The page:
2. They disproportionately harm poor and minority women
As Supreme Court Justice Ruth Bader Ginsburg noted earlier this year, the harmful impact of abortion restrictions disproportionately affects poor and minority women. This is in part because of pre-existing disparities in access to care: Research shows that low-income women and women of color are more likely to face significant financial and physical barriers to reproductive health care — including birth control, family planning, and routine gynecological care — which puts them at higher risk of unintended pregnancy and delayed detection of pregnancy. Forty-two percent of women obtaining abortions have incomes below 100 percent of the federal poverty level and 60 percent of women who had abortions in 2000 had incomes of less than twice the poverty level–below $28,000 per year for a family of three. While unimpeded access to safe and affordable abortion could address some of these disparities, restrictions on abortion care only magnify them.
So-called Targeted Regulation of Abortion Provider (TRAP) laws have closed safe clinics and have left millions of women hundreds of miles from a safe clinic, like in the Rio Grande Valley in Texas. In 2008, nearly 90 percent of U.S. counties did not have a clinic that performed abortions — but that’s just the starting point: Between 2010 and 2013, TRAP laws resulted in the closure of one in 10 clinics across the country. That’s in addition to mandatory waiting periods of 24, 48 or even 72 hours, which force women to make two separate trips to an abortion clinic within a short period of time. This may necessitate taking unpaid time off from work, making childcare arrangements, paying for lodging and traveling long distances. And onerous restrictions on medical abortion, like those in Oklahoma, force women to have costlier and sometimes unnecessary surgical abortions, often later in their pregnancies.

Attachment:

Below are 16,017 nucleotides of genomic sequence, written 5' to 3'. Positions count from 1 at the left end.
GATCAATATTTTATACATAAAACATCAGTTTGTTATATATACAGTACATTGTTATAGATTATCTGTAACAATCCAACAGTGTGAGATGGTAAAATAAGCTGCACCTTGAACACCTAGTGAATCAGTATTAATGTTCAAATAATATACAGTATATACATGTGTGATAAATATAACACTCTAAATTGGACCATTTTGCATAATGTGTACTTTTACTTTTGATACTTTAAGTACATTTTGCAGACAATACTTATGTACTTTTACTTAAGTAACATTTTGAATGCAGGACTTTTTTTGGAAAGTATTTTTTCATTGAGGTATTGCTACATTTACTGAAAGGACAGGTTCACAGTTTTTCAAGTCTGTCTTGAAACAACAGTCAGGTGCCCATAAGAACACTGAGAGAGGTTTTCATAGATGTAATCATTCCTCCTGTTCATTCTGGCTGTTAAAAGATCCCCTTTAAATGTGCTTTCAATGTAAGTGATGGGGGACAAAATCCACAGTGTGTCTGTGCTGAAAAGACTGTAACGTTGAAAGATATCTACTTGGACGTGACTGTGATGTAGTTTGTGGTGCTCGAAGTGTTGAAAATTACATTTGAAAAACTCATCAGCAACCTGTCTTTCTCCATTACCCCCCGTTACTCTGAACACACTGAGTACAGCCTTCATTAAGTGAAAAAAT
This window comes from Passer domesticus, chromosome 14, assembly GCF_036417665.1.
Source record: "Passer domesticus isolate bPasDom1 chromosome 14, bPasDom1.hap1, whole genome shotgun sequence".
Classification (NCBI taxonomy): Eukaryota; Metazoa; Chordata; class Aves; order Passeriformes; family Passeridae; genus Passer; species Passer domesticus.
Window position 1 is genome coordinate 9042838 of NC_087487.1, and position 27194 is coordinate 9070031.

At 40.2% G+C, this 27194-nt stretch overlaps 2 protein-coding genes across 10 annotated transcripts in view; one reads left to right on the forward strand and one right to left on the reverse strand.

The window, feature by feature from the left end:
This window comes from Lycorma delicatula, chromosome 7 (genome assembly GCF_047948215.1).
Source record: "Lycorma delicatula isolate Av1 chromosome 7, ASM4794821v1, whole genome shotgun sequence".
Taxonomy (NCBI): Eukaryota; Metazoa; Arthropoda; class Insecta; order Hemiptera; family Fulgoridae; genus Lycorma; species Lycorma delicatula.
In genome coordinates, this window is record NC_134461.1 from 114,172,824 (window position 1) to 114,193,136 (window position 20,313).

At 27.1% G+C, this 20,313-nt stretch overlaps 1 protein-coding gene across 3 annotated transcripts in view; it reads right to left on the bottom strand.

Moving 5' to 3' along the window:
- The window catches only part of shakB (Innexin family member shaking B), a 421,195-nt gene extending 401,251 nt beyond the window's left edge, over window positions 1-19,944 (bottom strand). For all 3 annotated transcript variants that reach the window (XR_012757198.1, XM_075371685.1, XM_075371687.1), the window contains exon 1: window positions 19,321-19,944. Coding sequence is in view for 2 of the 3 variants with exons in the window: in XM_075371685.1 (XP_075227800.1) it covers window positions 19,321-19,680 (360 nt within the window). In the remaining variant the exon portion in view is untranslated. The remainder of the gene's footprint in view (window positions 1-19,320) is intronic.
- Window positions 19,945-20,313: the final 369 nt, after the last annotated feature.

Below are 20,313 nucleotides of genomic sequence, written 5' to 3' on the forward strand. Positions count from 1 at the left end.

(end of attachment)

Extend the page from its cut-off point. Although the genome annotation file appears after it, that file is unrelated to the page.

The result is that it is harder for women — particularly poor, minority, and rural women — to access a safe, legal and affordable abortion early on in their pregnancies. While abortion restrictions are an attack on the constitutional and human rights of all women, regardless of their socioeconomic status, the reality is that wealthy women will always be able to access safe abortion. Even in the unlikely event that Roe v. Wade is overturned one day, affluent women in states where abortion is outlawed will still be able to travel to states where it remains legal. Unfortunately, that won’t be a reality for poor women. When abortion is outlawed, they are the people who suffer the most. And we know that when women are left with few or no safe options, they will turn to unsafe measures to terminate a pregnancy. We’re already seeing this in the Rio Grande Valley in Texas, where abortion is banned at 20 weeks and safe clinics have been eradicated from the region. Instead of accessing a safe healthcare clinic in their community, poor women are now crossing the border into Mexico in order to have an abortion, with no guarantee that these procedures are safe.
3. They are based on junk science and deception